Ironically enough, Pierce’s arrival last season was not universally seen as a boon because he replaced Trevor Ariza, who with his 3-point shooting, defensive prowess and ability to find that perfect spacing in the open court, seemed like a model fit for the speedy backcourt of Wall and Beal. It took the entire regular season and playoffs for Pierce to prove he was every bit as important as Ariza was, and then some, simply by hitting shot after shot after almost shot. If that security blanket is taken away from this young Wizards team, it would represent the second major personnel loss in two years, which could easily be used as an excuse for yet another premature playoff exit.

If Pierce was to come back—which at the present date is still a big if—the Wizards need to bring him back. If they can go into his draft and offseason knowing they have Wall, Beal, Porter, and Gortat in the starting lineup, Nene and Pierce off the bench, and whoever Grunfeld brings in to improve the roster, the foundation for a deep playoff run is set. No Pierce equals uncertainty and the dreaded “who-is-going-to-step-up” question. No thank you.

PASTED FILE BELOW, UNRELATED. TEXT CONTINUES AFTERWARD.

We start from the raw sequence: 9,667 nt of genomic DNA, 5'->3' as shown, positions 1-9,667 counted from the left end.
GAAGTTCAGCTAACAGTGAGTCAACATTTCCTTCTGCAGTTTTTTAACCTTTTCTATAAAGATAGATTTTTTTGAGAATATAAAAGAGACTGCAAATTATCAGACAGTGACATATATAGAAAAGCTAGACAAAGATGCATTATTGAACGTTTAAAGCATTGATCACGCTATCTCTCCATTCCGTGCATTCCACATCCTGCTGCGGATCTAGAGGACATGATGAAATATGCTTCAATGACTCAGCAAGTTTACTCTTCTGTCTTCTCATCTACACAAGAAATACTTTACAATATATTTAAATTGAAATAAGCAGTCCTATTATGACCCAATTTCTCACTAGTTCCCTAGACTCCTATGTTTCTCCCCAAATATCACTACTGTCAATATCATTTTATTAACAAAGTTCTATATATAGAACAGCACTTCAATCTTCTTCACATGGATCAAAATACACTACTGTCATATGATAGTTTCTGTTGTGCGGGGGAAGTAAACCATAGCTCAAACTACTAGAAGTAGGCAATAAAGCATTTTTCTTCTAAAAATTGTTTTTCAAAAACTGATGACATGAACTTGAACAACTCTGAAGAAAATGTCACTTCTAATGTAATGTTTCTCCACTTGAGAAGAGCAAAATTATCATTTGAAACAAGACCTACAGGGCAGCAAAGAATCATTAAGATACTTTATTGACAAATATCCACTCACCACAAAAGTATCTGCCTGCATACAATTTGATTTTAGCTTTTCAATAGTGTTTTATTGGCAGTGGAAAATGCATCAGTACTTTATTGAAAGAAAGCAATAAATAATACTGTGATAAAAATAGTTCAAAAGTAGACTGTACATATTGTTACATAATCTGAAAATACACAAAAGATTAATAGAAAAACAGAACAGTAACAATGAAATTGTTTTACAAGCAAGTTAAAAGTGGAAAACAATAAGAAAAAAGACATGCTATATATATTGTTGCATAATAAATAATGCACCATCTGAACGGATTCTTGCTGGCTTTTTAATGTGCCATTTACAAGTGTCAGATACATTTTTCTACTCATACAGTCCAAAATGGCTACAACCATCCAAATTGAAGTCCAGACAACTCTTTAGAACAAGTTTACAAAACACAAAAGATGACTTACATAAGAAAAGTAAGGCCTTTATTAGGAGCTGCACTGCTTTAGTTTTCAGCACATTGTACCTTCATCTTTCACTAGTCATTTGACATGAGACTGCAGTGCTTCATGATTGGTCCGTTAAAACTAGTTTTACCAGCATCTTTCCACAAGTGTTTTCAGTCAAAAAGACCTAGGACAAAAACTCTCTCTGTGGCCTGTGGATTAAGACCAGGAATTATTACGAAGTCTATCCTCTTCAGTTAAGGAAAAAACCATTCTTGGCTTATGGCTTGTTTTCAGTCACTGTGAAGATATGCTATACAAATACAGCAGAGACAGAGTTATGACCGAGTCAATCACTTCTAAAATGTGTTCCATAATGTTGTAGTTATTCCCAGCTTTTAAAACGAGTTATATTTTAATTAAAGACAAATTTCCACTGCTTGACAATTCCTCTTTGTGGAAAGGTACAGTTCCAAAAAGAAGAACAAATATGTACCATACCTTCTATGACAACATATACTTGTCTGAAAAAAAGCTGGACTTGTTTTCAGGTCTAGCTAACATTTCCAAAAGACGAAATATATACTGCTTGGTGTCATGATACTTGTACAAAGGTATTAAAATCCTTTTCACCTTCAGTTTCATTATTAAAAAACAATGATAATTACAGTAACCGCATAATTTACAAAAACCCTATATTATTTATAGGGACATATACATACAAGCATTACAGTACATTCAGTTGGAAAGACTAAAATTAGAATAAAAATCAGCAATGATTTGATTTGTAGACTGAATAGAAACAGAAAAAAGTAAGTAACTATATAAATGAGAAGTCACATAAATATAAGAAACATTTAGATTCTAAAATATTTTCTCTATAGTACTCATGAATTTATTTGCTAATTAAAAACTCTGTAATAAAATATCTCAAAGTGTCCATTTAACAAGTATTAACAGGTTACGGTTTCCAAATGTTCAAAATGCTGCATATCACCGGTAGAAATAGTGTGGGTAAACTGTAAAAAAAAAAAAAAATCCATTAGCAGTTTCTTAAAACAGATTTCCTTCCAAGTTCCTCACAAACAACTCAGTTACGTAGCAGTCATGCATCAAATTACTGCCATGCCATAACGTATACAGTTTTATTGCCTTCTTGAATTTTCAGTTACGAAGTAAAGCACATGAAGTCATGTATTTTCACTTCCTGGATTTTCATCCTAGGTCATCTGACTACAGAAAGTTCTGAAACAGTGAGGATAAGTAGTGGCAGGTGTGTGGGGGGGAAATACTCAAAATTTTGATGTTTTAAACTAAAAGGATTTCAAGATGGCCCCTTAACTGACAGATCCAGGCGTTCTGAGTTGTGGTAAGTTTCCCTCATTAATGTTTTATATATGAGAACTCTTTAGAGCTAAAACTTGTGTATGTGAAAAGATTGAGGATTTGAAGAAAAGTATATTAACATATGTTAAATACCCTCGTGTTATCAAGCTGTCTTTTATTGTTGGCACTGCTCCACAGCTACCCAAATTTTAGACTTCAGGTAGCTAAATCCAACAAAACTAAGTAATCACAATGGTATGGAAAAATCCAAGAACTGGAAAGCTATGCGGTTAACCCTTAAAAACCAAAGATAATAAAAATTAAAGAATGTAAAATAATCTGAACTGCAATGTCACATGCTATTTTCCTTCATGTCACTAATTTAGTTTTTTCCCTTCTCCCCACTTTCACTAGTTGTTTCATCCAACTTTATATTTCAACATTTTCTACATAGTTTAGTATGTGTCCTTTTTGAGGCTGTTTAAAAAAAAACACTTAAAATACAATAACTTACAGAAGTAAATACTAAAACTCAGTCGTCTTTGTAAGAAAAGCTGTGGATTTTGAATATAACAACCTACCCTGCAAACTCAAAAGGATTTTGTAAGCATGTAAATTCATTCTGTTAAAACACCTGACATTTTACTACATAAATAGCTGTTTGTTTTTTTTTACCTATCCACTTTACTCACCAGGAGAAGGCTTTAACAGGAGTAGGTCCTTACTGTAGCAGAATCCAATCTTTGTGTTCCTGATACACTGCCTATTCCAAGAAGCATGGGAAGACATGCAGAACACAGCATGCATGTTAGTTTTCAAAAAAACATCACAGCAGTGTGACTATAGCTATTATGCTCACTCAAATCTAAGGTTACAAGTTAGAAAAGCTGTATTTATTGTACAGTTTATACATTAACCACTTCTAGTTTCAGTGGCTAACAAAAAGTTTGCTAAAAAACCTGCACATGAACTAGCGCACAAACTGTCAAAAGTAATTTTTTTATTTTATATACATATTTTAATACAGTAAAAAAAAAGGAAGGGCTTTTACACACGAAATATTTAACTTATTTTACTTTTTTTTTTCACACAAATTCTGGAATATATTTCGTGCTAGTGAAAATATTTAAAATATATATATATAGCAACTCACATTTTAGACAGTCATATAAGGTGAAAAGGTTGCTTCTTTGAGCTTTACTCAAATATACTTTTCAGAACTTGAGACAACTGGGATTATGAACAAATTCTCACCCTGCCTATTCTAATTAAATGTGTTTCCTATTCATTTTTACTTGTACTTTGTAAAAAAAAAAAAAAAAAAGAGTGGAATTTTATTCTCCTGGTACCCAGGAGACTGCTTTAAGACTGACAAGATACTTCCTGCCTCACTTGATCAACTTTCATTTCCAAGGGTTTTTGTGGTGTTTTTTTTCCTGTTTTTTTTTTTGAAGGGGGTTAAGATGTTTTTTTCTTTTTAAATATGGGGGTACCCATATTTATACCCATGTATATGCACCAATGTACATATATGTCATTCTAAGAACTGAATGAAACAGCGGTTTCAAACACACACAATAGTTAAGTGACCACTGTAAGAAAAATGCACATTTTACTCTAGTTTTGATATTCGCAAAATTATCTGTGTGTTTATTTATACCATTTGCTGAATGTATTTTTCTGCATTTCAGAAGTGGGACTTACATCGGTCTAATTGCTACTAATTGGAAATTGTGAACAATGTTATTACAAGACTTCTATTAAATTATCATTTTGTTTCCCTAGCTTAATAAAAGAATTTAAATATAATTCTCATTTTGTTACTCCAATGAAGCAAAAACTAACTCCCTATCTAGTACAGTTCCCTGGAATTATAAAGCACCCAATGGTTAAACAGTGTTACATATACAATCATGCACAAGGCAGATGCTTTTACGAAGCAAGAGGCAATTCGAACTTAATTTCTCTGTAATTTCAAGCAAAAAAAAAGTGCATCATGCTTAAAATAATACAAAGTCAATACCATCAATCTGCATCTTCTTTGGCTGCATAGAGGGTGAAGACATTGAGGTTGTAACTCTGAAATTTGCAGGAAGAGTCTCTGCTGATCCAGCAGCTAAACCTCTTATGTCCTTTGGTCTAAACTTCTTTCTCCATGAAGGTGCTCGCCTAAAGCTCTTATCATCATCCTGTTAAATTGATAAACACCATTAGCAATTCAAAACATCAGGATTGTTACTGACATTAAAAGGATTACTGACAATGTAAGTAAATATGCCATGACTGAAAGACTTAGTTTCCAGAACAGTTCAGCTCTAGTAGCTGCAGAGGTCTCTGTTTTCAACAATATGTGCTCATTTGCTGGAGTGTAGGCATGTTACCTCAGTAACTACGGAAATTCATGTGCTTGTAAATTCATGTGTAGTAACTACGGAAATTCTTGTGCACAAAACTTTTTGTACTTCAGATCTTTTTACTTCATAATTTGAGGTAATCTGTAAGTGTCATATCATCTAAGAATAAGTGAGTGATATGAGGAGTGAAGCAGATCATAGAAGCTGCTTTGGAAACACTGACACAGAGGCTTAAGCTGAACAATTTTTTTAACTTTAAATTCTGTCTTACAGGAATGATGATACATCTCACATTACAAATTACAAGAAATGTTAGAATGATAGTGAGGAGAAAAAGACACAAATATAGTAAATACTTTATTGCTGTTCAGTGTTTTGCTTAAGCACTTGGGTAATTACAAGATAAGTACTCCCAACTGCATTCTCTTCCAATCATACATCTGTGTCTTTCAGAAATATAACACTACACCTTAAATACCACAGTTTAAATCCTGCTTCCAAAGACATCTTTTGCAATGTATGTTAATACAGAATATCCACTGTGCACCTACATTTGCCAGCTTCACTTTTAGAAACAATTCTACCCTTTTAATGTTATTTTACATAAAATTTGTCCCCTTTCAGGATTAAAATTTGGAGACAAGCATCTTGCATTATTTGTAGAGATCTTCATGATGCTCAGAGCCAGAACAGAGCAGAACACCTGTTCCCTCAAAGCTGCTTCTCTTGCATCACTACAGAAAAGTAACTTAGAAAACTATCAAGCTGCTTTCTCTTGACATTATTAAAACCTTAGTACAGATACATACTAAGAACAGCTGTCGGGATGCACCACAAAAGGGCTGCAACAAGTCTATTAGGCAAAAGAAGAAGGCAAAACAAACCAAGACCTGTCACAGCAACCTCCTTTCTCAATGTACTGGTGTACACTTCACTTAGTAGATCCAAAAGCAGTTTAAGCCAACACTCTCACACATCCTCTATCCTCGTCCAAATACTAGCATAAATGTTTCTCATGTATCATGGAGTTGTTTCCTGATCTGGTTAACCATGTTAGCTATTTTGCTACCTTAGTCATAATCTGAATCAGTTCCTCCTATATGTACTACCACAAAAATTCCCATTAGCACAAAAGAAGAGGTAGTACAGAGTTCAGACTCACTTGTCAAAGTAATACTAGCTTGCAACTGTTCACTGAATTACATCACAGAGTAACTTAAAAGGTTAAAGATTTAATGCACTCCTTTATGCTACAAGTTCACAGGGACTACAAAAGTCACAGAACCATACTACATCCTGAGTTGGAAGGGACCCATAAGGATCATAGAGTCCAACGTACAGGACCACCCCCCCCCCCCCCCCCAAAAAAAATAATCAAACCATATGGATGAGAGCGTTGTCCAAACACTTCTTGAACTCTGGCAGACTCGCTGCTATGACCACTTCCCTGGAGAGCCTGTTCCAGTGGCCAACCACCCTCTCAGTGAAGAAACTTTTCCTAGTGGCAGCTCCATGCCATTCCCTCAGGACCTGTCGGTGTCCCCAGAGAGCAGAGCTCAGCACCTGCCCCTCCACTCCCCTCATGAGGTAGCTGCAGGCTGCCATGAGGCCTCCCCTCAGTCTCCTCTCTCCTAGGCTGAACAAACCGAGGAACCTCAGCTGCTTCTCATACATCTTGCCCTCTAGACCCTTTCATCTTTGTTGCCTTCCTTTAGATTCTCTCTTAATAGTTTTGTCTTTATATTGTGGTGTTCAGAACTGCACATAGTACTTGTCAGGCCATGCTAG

Conor Dirks on EmailConor Dirks on FacebookConor Dirks on GoogleConor Dirks on InstagramConor Dirks on LinkedinConor Dirks on Twitter
Conor Dirks
Reporter / Writer / Co-Editor at TAI
Conor has been with TAI since 2012, and aids in the seamless editorial process that brings you the kind of high-octane blogging you have come to expect from this rad website. The Wizards have been an assiduous companion throughout his years on the cosmic waiver wire. He lives in D.C. and is day-to-day.